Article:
Question Want to install Win 8.1 on Ryzen

rounakr94

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Hello, since I have a ryzen cpu and nvidia gpu. I want to try out my luck installing Windows 8.1 on my PC while retaining my previous Windows 10 install. Since nvidia has support for Wimdoes 8.1 I have the drivers, also Realtek audio and lan drivers are there plus the usb drivers.
So what I want to know is that:
  1. I have two ssds, can I test install windows 8.1 on second ssd while keeping the old install of windows 10 on the first.
  2. If I can revert back to the old Windows 10 install by just removing the current Win 8.1 install.
 

rounakr94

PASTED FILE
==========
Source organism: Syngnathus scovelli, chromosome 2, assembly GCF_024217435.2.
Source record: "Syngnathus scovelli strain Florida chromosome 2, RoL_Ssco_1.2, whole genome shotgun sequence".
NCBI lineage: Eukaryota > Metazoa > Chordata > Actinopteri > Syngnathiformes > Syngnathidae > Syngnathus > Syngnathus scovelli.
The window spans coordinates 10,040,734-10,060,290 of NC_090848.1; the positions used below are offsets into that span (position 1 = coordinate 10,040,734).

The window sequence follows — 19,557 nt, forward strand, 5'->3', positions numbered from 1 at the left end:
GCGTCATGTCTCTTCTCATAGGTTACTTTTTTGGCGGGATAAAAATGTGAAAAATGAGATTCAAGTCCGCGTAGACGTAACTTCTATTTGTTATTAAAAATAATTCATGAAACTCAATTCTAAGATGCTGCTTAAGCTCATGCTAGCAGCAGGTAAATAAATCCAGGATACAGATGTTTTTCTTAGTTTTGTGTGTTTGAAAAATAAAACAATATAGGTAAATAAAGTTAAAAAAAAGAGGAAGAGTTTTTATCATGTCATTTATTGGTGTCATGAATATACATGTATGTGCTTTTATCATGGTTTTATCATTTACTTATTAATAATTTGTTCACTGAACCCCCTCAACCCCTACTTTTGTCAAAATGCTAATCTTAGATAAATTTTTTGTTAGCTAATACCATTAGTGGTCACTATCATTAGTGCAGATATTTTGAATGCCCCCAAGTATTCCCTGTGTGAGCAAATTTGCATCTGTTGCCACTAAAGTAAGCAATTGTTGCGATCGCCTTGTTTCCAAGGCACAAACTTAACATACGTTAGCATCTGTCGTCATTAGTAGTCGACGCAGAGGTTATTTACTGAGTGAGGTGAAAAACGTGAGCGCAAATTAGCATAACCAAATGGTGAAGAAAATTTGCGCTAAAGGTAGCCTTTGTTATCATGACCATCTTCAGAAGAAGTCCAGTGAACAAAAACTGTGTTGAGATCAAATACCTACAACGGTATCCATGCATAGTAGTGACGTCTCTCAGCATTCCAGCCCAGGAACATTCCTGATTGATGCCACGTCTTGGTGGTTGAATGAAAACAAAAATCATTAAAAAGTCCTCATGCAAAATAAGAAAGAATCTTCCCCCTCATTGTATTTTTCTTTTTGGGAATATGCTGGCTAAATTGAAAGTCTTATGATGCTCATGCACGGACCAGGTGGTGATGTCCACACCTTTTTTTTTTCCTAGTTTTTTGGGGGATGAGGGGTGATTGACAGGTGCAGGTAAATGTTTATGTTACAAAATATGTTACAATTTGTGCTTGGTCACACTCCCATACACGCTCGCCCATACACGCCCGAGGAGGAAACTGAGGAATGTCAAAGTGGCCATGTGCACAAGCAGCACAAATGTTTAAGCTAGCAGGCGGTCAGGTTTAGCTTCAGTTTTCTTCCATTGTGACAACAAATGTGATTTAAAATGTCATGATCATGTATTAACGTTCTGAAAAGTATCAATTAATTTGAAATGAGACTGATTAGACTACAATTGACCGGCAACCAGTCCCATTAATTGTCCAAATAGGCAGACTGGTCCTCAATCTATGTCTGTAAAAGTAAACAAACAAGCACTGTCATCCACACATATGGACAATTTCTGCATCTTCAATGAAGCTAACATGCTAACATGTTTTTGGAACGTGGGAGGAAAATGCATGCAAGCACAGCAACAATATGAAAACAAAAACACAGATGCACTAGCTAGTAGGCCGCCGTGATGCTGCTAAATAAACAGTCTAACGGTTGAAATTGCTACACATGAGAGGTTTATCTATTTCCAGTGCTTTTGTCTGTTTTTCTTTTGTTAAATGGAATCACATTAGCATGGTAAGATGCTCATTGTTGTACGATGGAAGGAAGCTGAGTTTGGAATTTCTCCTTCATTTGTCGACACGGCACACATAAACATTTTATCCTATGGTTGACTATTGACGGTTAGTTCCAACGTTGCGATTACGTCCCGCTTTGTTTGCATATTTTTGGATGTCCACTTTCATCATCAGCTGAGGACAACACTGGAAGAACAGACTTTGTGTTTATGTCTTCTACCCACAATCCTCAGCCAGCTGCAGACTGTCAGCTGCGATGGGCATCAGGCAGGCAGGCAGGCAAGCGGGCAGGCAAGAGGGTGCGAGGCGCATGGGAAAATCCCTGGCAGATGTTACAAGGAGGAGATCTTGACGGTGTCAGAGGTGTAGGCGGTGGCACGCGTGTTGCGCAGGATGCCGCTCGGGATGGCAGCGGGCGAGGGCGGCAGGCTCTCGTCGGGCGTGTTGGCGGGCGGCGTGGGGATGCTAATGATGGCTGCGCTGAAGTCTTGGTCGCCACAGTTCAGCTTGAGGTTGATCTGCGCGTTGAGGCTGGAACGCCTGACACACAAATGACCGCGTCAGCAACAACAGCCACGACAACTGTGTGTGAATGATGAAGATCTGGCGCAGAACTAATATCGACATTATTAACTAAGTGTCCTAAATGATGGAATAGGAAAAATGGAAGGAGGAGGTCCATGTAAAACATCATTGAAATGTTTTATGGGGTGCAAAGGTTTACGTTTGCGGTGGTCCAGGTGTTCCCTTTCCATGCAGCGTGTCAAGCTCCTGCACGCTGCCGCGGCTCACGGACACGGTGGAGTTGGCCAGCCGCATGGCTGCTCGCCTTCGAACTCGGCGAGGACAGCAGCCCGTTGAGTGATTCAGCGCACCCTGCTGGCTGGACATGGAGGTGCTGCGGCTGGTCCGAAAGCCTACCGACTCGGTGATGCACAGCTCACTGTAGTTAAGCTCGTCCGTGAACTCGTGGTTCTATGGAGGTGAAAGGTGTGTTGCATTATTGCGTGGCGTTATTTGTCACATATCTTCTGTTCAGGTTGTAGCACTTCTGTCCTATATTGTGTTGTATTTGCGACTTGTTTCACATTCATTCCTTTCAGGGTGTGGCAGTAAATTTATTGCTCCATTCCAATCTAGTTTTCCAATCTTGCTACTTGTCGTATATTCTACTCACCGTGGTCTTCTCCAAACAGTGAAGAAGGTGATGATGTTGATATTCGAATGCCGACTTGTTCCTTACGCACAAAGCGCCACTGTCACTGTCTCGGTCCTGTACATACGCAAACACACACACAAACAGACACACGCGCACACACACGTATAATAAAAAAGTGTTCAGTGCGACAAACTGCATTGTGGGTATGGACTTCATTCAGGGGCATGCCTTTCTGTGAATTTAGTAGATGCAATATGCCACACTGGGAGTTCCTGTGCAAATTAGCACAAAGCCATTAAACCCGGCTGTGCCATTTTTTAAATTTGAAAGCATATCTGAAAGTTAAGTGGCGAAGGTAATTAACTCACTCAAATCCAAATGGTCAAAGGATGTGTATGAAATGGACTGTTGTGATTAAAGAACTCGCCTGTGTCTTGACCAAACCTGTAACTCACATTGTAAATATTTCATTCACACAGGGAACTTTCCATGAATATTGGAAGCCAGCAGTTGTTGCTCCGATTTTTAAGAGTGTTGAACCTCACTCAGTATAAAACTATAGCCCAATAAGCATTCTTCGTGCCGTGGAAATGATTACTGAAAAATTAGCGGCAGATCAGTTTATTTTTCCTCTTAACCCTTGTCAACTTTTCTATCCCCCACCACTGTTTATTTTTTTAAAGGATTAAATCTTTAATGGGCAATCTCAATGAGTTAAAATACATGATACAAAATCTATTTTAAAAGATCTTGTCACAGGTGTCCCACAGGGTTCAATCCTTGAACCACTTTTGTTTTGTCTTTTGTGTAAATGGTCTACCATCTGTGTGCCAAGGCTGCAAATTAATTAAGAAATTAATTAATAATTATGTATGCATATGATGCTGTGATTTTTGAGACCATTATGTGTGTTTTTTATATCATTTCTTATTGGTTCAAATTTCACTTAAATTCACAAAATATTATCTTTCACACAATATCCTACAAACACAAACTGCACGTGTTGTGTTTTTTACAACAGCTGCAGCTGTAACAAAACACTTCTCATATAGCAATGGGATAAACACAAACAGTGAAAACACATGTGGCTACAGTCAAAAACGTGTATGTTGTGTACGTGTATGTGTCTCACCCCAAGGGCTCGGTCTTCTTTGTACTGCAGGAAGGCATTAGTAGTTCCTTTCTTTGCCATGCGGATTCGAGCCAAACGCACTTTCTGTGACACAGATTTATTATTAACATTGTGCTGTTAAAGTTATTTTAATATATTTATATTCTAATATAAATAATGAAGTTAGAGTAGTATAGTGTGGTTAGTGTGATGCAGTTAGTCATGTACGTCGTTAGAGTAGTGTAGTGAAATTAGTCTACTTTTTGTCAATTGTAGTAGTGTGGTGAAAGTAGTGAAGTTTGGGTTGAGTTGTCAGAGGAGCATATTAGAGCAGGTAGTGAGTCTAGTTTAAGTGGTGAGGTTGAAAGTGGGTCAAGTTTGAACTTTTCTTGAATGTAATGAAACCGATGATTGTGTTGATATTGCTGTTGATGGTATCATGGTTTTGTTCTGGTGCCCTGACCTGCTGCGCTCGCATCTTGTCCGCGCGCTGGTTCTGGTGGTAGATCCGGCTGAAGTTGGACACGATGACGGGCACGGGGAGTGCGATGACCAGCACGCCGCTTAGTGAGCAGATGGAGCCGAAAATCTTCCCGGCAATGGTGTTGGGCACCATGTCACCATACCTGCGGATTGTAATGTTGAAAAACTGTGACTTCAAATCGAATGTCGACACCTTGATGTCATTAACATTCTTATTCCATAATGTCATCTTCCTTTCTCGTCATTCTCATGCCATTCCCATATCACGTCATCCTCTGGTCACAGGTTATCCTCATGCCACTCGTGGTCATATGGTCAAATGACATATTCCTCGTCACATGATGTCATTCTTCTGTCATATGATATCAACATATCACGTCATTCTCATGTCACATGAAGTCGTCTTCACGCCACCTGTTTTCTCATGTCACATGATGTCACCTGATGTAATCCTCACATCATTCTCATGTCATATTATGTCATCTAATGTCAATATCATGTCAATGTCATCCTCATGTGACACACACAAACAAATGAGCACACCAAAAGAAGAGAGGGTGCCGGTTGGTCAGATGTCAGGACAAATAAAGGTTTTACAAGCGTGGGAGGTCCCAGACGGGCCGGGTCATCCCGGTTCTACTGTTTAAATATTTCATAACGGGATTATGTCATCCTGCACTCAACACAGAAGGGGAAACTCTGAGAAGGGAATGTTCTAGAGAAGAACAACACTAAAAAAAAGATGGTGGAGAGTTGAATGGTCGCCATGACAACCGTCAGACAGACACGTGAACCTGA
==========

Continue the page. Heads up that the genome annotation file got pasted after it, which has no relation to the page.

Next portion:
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My old Dell laser printer simply wouldn't talk to Win 10 properly. So out it went.
And the funny thing...I couldn't even give away for free on craigslist.

I certainly wouldn't go back to Win 8.1 just for a printer.
Sadly gave up, couldn't find the original windows 8.1 installation media.

I have a 4bay hdd tray with a ssd on 1st and 3rd bay and hdd on 4th bay.
So can you please tell if bending the sata cables (data and power damage them) as a right angle data cable wont fit as there is a hdd under the ssd and a straight cable had to be bent under the HDD as I have illustrated in the picture below.

 

knickle

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Sadly gave up, couldn't find the original windows 8.1 installation media.

I have a 4bay hdd tray with a ssd on 1st and 3rd bay and hdd on 4th bay.
So can you please tell if bending the sata cables (data and power damage them) as a right angle data cable wont fit as there is a hdd under the ssd and a straight cable had to be bent under the HDD as I have illustrated in the picture below.